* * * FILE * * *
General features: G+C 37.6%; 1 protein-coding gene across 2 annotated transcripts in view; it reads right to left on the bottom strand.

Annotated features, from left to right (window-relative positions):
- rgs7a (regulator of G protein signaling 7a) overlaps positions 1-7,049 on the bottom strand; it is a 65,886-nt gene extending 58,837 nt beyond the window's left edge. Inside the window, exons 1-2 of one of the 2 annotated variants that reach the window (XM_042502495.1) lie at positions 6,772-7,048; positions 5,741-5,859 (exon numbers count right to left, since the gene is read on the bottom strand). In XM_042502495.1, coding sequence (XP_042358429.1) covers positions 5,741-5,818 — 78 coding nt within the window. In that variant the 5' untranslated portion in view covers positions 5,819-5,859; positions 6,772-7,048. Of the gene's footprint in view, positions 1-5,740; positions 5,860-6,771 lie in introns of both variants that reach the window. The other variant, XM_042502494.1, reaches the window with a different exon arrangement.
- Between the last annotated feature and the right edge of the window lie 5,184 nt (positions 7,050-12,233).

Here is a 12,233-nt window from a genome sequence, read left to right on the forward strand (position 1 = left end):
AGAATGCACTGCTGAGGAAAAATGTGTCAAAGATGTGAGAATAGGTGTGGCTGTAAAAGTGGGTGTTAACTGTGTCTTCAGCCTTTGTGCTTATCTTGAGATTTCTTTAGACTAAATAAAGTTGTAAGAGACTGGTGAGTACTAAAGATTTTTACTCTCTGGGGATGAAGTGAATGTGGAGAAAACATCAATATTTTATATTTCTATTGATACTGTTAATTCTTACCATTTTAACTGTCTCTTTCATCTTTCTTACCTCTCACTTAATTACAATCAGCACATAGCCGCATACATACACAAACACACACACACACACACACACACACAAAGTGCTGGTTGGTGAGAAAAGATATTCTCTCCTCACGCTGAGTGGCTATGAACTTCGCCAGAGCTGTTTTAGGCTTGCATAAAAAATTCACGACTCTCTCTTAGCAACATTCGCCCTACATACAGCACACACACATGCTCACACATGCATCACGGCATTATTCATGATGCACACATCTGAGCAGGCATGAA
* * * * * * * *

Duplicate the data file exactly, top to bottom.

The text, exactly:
General features: G+C 37.6%; 1 protein-coding gene across 2 annotated transcripts in view; it reads right to left on the bottom strand.

Annotated features, from left to right (window-relative positions):
- rgs7a (regulator of G protein signaling 7a) overlaps positions 1-7,049 on the bottom strand; it is a 65,886-nt gene extending 58,837 nt beyond the window's left edge. Inside the window, exons 1-2 of one of the 2 annotated variants that reach the window (XM_042502495.1) lie at positions 6,772-7,048; positions 5,741-5,859 (exon numbers count right to left, since the gene is read on the bottom strand). In XM_042502495.1, coding sequence (XP_042358429.1) covers positions 5,741-5,818 — 78 coding nt within the window. In that variant the 5' untranslated portion in view covers positions 5,819-5,859; positions 6,772-7,048. Of the gene's footprint in view, positions 1-5,740; positions 5,860-6,771 lie in introns of both variants that reach the window. The other variant, XM_042502494.1, reaches the window with a different exon arrangement.
- Between the last annotated feature and the right edge of the window lie 5,184 nt (positions 7,050-12,233).

Here is a 12,233-nt window from a genome sequence, read left to right on the forward strand (position 1 = left end):
AGAATGCACTGCTGAGGAAAAATGTGTCAAAGATGTGAGAATAGGTGTGGCTGTAAAAGTGGGTGTTAACTGTGTCTTCAGCCTTTGTGCTTATCTTGAGATTTCTTTAGACTAAATAAAGTTGTAAGAGACTGGTGAGTACTAAAGATTTTTACTCTCTGGGGATGAAGTGAATGTGGAGAAAACATCAATATTTTATATTTCTATTGATACTGTTAATTCTTACCATTTTAACTGTCTCTTTCATCTTTCTTACCTCTCACTTAATTACAATCAGCACATAGCCGCATACATACACAAACACACACACACACACACACACACACAAAGTGCTGGTTGGTGAGAAAAGATATTCTCTCCTCACGCTGAGTGGCTATGAACTTCGCCAGAGCTGTTTTAGGCTTGCATAAAAAATTCACGACTCTCTCTTAGCAACATTCGCCCTACATACAGCACACACACATGCTCACACATGCATCACGGCATTATTCATGATGCACACATCTGAGCAGGCATGAA